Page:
The slump forced Nakheel to write down the value of its real estate by US$21bn and prompted a bailout from the Dubai government.

The firm's decision to ban residents from using its facilities has been heavily criticised earlier this year by UAE business leader Khalaf Al Habtoor, chairman of Al Habtoor Group.

“It was 100 percent [damaging] and unacceptable. If I am buying a house and using the beach and later told I have to pay for the beach, this is abnormal. This is damaging the reputation of my country,” he said.

“I am 100 percent sure that the higher authorities were not aware of such a thing because they would not have accepted it…. They would never have [agreed to] it but some people try to show they are making money for the government - they are damaging its reputation 2m times [over] for a few dirhams,” Al Habtoor added.

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Posted by: deborah wright

Nakheel could learn much from the success of Emaar Properties which is built on their constant efforts to enhance the experience of the residents in their communities. Emaar and Nakheel may have started the property race together but Emaar are streets ahead. They understand the value of building relationships. It?s not rocket science.

Posted by: Ala

I totally agree with Nakheel on this issue.
It is about time those guests are paying these reasonable fees .
It is long time overdue.
This hopefully will generate more income and help to maintain and improve the wonderful Palm Jumeirah.
On this one Nakheel I applaud you.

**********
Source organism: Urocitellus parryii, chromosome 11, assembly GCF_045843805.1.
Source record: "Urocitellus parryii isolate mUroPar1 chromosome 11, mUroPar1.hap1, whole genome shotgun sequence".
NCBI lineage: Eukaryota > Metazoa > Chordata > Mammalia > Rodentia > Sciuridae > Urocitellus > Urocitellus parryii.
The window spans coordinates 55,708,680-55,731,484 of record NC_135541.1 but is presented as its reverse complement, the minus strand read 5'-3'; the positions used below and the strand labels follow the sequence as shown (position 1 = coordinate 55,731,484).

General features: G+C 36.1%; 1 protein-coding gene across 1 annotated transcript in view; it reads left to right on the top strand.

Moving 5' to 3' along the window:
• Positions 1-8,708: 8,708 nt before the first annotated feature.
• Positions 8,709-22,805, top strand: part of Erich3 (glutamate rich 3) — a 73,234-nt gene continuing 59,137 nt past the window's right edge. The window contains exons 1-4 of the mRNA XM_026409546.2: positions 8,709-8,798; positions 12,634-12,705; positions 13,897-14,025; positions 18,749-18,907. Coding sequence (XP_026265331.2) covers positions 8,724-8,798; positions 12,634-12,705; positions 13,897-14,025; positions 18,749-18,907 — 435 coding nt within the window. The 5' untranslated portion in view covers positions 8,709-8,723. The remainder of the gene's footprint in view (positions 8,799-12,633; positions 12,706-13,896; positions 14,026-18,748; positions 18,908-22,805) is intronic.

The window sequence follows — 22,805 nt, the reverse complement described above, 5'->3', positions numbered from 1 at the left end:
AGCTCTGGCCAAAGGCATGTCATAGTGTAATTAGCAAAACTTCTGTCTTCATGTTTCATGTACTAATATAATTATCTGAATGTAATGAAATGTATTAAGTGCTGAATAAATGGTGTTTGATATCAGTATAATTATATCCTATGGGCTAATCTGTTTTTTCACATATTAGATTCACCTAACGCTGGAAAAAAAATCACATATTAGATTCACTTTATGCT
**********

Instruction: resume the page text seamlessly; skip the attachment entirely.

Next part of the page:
On the other issues like excessive service charges imposed on owners ,I feel Nakheel needs to be reasonable and transparent and to work together with owners to creat this wonderful and true the eight wonder of the world.
I am one of the owners of Shoreline

Posted by: STE

I see you are most likely not living on the Palm.
I do agree that Nakheel should get their money but the way they are doing it is not acceptable. Nakheel seems to have a problem in how they have done business in the past since they have to resort to this and I can only imagine they have no record of what they sold and who they sold it to othere wise they could just take them to court and I am sure they would win every single case against the landlords.

Posted by: Glen

Times are tough, Nakheel will do anything to make an extra few $

Their "Keep death of the roads" program by driving in the malls puts shoppers at risk, but who cares it brings in the bucks.

On more than one occasion I have seen children narrowly missed by these speeding golf buggies and more recently one nearly run over by the new addition, a train in the mall.

Posted by: Thamir Ghaslan

Not passing judgement on Nakheel or the tenants but if I'm upset with any company for any reason I'd take my cash somewhere else where there are plenty of competitors.

Posted by: GHH

Unfortunately I'm a resident of Palm Jumeirah Shoreline Apartments. It's not so much the individual increase here, but the complete lack of any desire by Nakheel to treat residents in a reasonable manner or to consult them on how both sides could benefit from changes. They almost seem to enjoy the act of winning fights and defeating their residents and saying things like "if you dont like it, go somewhere else we will just find new residents". The arrogance behind such an attitude will eventually lead to Nakheel's downfall. But sadly this does billions of dirhims of damage to Dubai's reputation worldwide.

I wish I have gone for a non-Nakheel property and I am trying to get out of this horrible situation with dealing with Nakheel all the time.